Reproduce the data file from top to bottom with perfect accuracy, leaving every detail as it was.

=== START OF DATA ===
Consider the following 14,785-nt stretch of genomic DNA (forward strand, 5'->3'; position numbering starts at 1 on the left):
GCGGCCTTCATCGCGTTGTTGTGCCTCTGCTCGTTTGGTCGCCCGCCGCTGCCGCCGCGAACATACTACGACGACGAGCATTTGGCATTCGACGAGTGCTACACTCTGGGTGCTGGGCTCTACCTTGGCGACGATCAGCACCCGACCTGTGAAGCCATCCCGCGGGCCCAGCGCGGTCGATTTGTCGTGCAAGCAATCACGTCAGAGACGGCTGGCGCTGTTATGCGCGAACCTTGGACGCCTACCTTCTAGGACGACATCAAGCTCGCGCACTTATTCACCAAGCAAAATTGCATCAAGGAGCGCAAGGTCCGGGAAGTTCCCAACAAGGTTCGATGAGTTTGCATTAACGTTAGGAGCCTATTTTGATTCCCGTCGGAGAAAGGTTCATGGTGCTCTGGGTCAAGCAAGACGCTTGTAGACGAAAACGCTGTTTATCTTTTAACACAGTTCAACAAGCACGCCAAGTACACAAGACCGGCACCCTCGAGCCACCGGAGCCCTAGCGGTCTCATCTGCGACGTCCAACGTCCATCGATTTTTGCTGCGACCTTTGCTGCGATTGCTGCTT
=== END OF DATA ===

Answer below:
Consider the following 14,785-nt stretch of genomic DNA (forward strand, 5'->3'; position numbering starts at 1 on the left):
GCGGCCTTCATCGCGTTGTTGTGCCTCTGCTCGTTTGGTCGCCCGCCGCTGCCGCCGCGAACATACTACGACGACGAGCATTTGGCATTCGACGAGTGCTACACTCTGGGTGCTGGGCTCTACCTTGGCGACGATCAGCACCCGACCTGTGAAGCCATCCCGCGGGCCCAGCGCGGTCGATTTGTCGTGCAAGCAATCACGTCAGAGACGGCTGGCGCTGTTATGCGCGAACCTTGGACGCCTACCTTCTAGGACGACATCAAGCTCGCGCACTTATTCACCAAGCAAAATTGCATCAAGGAGCGCAAGGTCCGGGAAGTTCCCAACAAGGTTCGATGAGTTTGCATTAACGTTAGGAGCCTATTTTGATTCCCGTCGGAGAAAGGTTCATGGTGCTCTGGGTCAAGCAAGACGCTTGTAGACGAAAACGCTGTTTATCTTTTAACACAGTTCAACAAGCACGCCAAGTACACAAGACCGGCACCCTCGAGCCACCGGAGCCCTAGCGGTCTCATCTGCGACGTCCAACGTCCATCGATTTTTGCTGCGACCTTTGCTGCGATTGCTGCTT